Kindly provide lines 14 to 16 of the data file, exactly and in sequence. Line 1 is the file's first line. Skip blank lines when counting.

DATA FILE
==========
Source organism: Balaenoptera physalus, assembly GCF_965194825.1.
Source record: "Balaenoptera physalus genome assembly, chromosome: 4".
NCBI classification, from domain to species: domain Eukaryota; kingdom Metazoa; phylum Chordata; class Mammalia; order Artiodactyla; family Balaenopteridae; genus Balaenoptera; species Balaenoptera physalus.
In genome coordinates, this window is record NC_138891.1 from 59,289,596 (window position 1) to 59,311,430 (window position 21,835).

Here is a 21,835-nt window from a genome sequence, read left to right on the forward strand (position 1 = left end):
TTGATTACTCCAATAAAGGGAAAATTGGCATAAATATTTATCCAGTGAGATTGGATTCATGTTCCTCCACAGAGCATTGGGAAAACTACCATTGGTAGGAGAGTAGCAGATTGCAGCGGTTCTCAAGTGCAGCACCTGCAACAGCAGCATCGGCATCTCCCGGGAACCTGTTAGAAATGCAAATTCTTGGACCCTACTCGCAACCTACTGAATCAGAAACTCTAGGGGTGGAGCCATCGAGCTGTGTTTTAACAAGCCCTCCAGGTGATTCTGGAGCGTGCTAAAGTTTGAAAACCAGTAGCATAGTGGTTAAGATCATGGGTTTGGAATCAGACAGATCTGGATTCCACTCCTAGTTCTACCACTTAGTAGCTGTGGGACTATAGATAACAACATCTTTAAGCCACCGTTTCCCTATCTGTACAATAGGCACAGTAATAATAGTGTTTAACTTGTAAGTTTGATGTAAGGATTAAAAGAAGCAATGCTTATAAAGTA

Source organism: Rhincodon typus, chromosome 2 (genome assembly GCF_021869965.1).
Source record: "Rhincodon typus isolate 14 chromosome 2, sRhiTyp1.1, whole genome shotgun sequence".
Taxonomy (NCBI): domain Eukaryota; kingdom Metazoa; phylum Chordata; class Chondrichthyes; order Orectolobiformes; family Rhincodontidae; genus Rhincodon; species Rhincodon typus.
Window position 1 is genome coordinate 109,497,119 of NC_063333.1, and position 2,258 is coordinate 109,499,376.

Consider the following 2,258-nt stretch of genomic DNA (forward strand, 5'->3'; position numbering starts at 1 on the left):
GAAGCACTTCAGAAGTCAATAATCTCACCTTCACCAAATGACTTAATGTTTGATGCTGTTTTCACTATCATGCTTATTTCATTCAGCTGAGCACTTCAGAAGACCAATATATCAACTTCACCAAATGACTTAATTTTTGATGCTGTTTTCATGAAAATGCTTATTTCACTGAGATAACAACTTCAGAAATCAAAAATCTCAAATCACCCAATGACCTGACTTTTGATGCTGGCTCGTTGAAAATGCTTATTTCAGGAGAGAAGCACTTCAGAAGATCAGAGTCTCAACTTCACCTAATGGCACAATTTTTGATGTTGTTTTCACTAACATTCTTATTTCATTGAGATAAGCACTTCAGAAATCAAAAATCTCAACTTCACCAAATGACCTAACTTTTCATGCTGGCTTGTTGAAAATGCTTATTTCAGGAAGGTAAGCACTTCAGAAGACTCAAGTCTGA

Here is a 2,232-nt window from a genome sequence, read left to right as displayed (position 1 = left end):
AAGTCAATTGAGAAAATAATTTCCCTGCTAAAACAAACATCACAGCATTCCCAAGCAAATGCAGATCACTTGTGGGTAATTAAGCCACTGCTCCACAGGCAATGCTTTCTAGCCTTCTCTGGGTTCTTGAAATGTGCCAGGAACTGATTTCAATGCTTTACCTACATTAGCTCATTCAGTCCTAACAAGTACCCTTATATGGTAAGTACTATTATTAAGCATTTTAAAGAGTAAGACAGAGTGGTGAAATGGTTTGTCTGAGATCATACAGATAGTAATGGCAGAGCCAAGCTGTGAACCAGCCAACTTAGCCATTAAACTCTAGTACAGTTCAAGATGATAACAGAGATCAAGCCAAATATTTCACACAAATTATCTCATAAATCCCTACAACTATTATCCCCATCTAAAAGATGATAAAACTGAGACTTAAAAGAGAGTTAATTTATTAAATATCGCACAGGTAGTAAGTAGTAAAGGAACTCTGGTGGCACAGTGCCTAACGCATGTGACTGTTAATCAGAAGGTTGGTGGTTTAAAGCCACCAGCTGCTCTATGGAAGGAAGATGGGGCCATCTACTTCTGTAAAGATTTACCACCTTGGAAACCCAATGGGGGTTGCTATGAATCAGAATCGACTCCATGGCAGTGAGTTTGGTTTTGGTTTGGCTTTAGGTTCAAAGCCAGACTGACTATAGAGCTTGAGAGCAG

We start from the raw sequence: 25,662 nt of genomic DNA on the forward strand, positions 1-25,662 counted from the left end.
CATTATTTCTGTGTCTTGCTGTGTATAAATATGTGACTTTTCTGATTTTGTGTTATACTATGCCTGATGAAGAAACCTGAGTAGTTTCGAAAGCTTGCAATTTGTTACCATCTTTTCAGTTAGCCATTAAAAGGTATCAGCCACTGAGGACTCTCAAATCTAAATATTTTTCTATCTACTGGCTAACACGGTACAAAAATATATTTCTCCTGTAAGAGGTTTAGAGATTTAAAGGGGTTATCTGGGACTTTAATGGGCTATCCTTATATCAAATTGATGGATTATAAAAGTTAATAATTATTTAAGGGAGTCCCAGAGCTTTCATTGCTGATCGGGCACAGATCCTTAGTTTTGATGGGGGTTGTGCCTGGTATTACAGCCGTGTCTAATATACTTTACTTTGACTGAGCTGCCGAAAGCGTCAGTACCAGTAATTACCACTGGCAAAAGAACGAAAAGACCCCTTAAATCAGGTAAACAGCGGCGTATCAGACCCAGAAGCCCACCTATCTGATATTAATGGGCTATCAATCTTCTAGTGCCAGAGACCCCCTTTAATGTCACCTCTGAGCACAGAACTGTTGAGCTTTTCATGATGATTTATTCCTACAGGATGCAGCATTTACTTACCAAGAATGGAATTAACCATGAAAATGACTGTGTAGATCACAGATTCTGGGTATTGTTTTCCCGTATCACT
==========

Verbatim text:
AAGTCAATTGAGAAAATAATTTCCCTGCTAAAACAAACATCACAGCATTCCCAAGCAAATGCAGATCACTTGTGGGTAATTAAGCCACTGCTCCACAGGCAATGCTTTCTAGCCTTCTCTGGGTTCTTGAAATGTGCCAGGAACTGATTTCAATGCTTTACCTACATTAGCTCATTCAGTCCTAACAAGTACCCTTATATGGTAAGTACTATTATTAAGCATTTTAAAGAGTAAGACAGAGTGGTGAAATGGTTTGTCTGAGATCATACAGATAGTAATGGCAGAGCCAAGCTGTGAACCAGCCAACTTAGCCATTAAACTCTAGTACAGTTCAAGATGATAACAGAGATCAAGCCAAATATTTCACACAAATTATCTCATAAATCCCTACAACTATTATCCCCATCTAAAAGATGATAAAACTGAGACTTAAAAGAGAGTTAATTTATTAAATATCGCACAGGTAGTAAGTAGTAAAGGAACTCTGGTGGCACAGTGCCTAACGCATGTGACTGTTAATCAGAAGGTTGGTGGTTTAAAGCCACCAGCTGCTCTATGGAAGGAAGATGGGGCCATCTACTTCTGTAAAGATTTACCACCTTGGAAACCCAATGGGGGTTGCTATGAATCAGAATCGACTCCATGGCAGTGAGTTTGGTTTTGGTTTGGCTTTAGGTTCAAAGCCAGACTGACTATAGAGCTTGAGAGCAG

We start from the raw sequence: 25,662 nt of genomic DNA on the forward strand, positions 1-25,662 counted from the left end.
CATTATTTCTGTGTCTTGCTGTGTATAAATATGTGACTTTTCTGATTTTGTGTTATACTATGCCTGATGAAGAAACCTGAGTAGTTTCGAAAGCTTGCAATTTGTTACCATCTTTTCAGTTAGCCATTAAAAGGTATCAGCCACTGAGGACTCTCAAATCTAAATATTTTTCTATCTACTGGCTAACACGGTACAAAAATATATTTCTCCTGTAAGAGGTTTAGAGATTTAAAGGGGTTATCTGGGACTTTAATGGGCTATCCTTATATCAAATTGATGGATTATAAAAGTTAATAATTATTTAAGGGAGTCCCAGAGCTTTCATTGCTGATCGGGCACAGATCCTTAGTTTTGATGGGGGTTGTGCCTGGTATTACAGCCGTGTCTAATATACTTTACTTTGACTGAGCTGCCGAAAGCGTCAGTACCAGTAATTACCACTGGCAAAAGAACGAAAAGACCCCTTAAATCAGGTAAACAGCGGCGTATCAGACCCAGAAGCCCACCTATCTGATATTAATGGGCTATCAATCTTCTAGTGCCAGAGACCCCCTTTAATGTCACCTCTGAGCACAGAACTGTTGAGCTTTTCATGATGATTTATTCCTACAGGATGCAGCATTTACTTACCAAGAATGGAATTAACCATGAAAATGACTGTGTAGATCACAGATTCTGGGTATTGTTTTCCCGTATCACT